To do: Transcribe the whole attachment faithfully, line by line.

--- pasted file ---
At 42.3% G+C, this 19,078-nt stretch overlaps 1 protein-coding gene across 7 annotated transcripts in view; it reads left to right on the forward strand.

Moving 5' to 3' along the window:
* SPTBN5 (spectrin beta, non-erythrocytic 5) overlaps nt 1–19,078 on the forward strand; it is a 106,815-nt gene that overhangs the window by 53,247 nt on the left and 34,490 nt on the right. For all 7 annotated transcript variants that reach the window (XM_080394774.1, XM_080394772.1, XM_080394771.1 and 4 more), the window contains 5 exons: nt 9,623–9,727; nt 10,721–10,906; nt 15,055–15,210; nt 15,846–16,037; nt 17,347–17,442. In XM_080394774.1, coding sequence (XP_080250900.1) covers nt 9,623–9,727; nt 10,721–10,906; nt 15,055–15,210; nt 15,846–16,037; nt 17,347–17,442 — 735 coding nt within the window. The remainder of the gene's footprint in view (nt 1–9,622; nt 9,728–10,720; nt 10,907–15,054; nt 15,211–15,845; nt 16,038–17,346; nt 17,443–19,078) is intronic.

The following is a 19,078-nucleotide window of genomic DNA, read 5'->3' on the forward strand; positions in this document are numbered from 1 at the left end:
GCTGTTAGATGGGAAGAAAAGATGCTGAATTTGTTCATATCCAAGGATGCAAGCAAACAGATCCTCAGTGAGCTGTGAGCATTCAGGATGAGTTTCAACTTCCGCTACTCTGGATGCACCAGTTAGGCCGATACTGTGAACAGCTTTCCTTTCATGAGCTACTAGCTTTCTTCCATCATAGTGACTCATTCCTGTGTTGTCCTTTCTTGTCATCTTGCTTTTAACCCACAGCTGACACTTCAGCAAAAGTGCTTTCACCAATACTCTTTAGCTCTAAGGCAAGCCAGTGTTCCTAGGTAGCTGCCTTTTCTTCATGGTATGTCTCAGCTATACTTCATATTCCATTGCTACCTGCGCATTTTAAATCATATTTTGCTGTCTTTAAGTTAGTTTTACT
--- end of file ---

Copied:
At 42.3% G+C, this 19,078-nt stretch overlaps 1 protein-coding gene across 7 annotated transcripts in view; it reads left to right on the forward strand.

Moving 5' to 3' along the window:
* SPTBN5 (spectrin beta, non-erythrocytic 5) overlaps nt 1–19,078 on the forward strand; it is a 106,815-nt gene that overhangs the window by 53,247 nt on the left and 34,490 nt on the right. For all 7 annotated transcript variants that reach the window (XM_080394774.1, XM_080394772.1, XM_080394771.1 and 4 more), the window contains 5 exons: nt 9,623–9,727; nt 10,721–10,906; nt 15,055–15,210; nt 15,846–16,037; nt 17,347–17,442. In XM_080394774.1, coding sequence (XP_080250900.1) covers nt 9,623–9,727; nt 10,721–10,906; nt 15,055–15,210; nt 15,846–16,037; nt 17,347–17,442 — 735 coding nt within the window. The remainder of the gene's footprint in view (nt 1–9,622; nt 9,728–10,720; nt 10,907–15,054; nt 15,211–15,845; nt 16,038–17,346; nt 17,443–19,078) is intronic.

The following is a 19,078-nucleotide window of genomic DNA, read 5'->3' on the forward strand; positions in this document are numbered from 1 at the left end:
GCTGTTAGATGGGAAGAAAAGATGCTGAATTTGTTCATATCCAAGGATGCAAGCAAACAGATCCTCAGTGAGCTGTGAGCATTCAGGATGAGTTTCAACTTCCGCTACTCTGGATGCACCAGTTAGGCCGATACTGTGAACAGCTTTCCTTTCATGAGCTACTAGCTTTCTTCCATCATAGTGACTCATTCCTGTGTTGTCCTTTCTTGTCATCTTGCTTTTAACCCACAGCTGACACTTCAGCAAAAGTGCTTTCACCAATACTCTTTAGCTCTAAGGCAAGCCAGTGTTCCTAGGTAGCTGCCTTTTCTTCATGGTATGTCTCAGCTATACTTCATATTCCATTGCTACCTGCGCATTTTAAATCATATTTTGCTGTCTTTAAGTTAGTTTTACT